As we approach the home stretch of the semester, a time when the procrastination monster runs rampant, I offer some food for thought, or at the very least another procrastination opportunity: Adam Grant’s TED Talk “The Surprising Habits of Original Thinkers“. Grant’s talk in part discusses the role procrastination plays …
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And the winner is…
IT & CAMPUS SERVICES!
“The Three Little Pumpkins and the Big Bad Gourd”
Congratulations to the IT & Campus Services departments. This is their second consecutive pumpkin contest win! This year’s voting results were SO close, and all submissions deserve a huge round of applause. Make sure to join in the fun next October to see if you can out-craft the reigning champions.
Boston Book Festival is an annual celebration that “promotes a culture of reading and ideas and enhances the vibrancy of our city” and it is being held on Saturday, October 15 in Copley Square. Most events are free and first-come, first-served. However, some workshops do require advance registration.
The Boston Book Festival will feature dozens of exhibitors, along with over 200 speakers and presenters, including novelists, journalists, critics, essayists, poets, scholars, and artists. The organizers have color-coded the events in the schedule to help identify the type of interests for which audiences the event would have the most appeal.
Each year, the Boston Book Festival also organizes the One City One Story (1C1S) program – providing one short story to the entire city free of charge to create a shared reading experience for Boston residents and to foster discussions and engagement in reading. . The selection this year is “The Faery Handbag” by Kelly Link. Copies of the story are available for free at the Wheelock College Library on top of the Book Exchange Shelf by the Service Desk. You can also download the story from the One City One Story website. The digital copies are offered in English, Spanish, and Russian at the moment. Additional translations should be coming soon.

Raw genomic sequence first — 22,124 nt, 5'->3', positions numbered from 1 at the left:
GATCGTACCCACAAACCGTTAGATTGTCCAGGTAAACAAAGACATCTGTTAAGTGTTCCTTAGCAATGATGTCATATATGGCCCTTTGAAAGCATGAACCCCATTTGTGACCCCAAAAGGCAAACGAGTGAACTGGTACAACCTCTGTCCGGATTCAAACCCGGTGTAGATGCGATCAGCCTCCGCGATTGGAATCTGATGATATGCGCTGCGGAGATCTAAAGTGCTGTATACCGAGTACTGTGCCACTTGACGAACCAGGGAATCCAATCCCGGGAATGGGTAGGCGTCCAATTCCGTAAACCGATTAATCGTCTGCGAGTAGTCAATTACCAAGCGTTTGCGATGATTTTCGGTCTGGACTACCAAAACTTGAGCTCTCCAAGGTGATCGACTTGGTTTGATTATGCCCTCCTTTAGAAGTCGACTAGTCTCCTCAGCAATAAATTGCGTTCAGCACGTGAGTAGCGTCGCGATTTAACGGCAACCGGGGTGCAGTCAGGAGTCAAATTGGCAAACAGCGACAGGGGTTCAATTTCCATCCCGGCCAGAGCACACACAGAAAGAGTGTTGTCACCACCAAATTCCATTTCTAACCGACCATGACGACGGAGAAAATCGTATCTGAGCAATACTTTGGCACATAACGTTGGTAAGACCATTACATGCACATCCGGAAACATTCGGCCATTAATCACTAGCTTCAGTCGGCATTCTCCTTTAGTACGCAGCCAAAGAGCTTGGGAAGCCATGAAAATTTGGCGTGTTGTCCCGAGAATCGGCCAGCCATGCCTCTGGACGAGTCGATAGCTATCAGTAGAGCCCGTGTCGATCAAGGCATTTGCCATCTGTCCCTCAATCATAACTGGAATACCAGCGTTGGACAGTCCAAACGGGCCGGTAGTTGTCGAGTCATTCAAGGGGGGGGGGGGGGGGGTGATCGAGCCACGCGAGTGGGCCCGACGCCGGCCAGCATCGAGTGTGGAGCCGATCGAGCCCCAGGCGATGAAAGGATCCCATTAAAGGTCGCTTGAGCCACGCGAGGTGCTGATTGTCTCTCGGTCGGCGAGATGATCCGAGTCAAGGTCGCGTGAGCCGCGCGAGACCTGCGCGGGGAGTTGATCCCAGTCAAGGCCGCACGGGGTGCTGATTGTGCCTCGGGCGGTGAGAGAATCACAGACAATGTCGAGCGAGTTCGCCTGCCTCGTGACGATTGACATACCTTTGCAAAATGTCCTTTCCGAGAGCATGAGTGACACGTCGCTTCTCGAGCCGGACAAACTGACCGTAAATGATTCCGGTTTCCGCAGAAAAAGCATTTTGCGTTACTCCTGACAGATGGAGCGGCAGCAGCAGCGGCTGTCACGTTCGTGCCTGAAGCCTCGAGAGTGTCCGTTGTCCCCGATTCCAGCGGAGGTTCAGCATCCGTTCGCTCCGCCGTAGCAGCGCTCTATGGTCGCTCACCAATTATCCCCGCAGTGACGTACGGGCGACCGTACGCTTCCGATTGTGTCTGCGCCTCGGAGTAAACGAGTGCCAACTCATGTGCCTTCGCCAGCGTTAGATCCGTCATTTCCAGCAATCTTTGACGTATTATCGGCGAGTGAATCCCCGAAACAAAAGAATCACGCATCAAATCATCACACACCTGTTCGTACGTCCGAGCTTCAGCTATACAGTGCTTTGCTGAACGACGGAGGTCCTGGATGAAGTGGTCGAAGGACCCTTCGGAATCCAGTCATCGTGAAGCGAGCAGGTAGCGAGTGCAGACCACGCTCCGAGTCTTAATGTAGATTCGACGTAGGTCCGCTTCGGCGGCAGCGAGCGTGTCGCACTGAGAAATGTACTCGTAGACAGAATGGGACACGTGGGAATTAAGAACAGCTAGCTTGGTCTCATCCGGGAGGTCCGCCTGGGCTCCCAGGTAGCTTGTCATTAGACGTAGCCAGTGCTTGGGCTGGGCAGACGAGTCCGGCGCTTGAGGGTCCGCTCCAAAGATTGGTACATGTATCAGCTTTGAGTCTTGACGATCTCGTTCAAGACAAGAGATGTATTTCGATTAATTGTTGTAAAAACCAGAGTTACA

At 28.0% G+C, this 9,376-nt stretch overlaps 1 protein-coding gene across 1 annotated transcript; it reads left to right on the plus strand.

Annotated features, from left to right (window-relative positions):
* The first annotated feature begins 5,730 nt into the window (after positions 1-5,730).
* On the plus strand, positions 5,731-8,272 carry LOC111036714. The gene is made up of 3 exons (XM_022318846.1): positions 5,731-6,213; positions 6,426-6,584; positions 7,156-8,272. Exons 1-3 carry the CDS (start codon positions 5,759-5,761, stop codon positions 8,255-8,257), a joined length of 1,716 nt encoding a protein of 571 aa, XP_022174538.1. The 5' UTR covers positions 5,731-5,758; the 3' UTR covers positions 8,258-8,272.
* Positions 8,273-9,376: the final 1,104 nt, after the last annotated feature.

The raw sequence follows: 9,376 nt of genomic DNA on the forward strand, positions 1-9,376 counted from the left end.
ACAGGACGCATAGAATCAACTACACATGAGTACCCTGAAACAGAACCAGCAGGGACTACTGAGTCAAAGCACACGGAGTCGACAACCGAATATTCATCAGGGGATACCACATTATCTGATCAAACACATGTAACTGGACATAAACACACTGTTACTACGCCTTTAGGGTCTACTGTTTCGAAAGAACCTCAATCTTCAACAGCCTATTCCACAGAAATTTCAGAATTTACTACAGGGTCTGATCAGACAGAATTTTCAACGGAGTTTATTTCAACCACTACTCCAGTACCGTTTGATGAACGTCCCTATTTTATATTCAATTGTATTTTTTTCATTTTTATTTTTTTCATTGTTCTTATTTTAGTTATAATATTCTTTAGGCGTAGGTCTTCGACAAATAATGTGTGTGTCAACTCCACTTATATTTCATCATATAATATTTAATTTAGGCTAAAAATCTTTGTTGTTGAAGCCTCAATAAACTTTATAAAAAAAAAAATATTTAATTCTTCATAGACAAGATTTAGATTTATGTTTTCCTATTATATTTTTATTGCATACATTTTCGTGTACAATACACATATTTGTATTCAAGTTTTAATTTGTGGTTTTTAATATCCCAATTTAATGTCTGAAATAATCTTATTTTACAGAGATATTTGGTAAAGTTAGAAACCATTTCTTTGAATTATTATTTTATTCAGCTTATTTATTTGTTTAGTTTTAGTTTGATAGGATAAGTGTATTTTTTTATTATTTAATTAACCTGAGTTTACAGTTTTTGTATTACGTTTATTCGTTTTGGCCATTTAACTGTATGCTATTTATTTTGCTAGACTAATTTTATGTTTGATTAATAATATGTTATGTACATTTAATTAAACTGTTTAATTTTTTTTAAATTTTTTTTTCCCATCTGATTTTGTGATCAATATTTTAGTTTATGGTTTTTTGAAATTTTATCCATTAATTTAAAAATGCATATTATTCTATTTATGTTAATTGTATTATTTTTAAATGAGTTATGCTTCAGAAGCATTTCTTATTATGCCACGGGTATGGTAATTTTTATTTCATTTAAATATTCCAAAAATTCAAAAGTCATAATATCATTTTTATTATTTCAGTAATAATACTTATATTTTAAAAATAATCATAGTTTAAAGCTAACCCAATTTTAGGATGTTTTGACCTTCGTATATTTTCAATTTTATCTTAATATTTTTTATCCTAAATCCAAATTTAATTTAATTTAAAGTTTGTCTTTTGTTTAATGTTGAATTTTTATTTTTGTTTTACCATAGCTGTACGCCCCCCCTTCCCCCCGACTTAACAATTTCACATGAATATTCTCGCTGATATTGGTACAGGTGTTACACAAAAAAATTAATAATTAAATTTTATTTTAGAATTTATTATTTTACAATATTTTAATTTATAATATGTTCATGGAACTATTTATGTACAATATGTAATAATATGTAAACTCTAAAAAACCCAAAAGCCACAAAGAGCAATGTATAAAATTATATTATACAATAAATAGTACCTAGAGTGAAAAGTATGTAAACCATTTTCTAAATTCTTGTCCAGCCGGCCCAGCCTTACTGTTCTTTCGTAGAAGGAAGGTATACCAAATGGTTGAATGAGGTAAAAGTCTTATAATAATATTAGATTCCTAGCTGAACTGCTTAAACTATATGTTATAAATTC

On the day of the Boston Book Festival, there will be a 1C1S Town Hall in the forum space at Trinity Church, where you can discuss the story with fellow readers across the city.
Ice cream is a perfect summer food, or if you are ice cream obsessed like I am, ice cream is a perfect food anytime of the year or day.
My obsession with ice cream is not limited to eating it. I am also obsessed with the process of making ice cream, the history of the food, the history of various ice cream companies, you name it. If it is ice cream related I am interested.
As July is National Ice Cream Month and the third Sunday of July is National Ice Cream Day, this seemed like the perfect opportunity to share some of the fascinating ice cream facts and materials which combine my love of ice cream and history.
First how is it that July came to National Ice Cream Month?
Presidential Proclamation 5219 signed by President Ronald Reagan in 1984 after is was requested by The Congress via Senate Joint Resolution 298. The Presidential Proclamation designated July 1984 as National Ice Cream Month and July 15, 1984 as National Ice Cream Day. Although the Proclamation officially only referred to 1984 the tradition of July as National Ice Cream Month and the Third Sunday of July as National Ice Cream Day has stuck every since.
Read the proclamation here.
And get more information about Senate Joint Resolution here.
Ice cream before National Ice Cream Day:
Looking to expand your own ice cream knowledge check out these e-books from our collection:
Speaking of Ben & Jerry’s check out their blog post illustrating the evolution of the design of their pint containers over the years.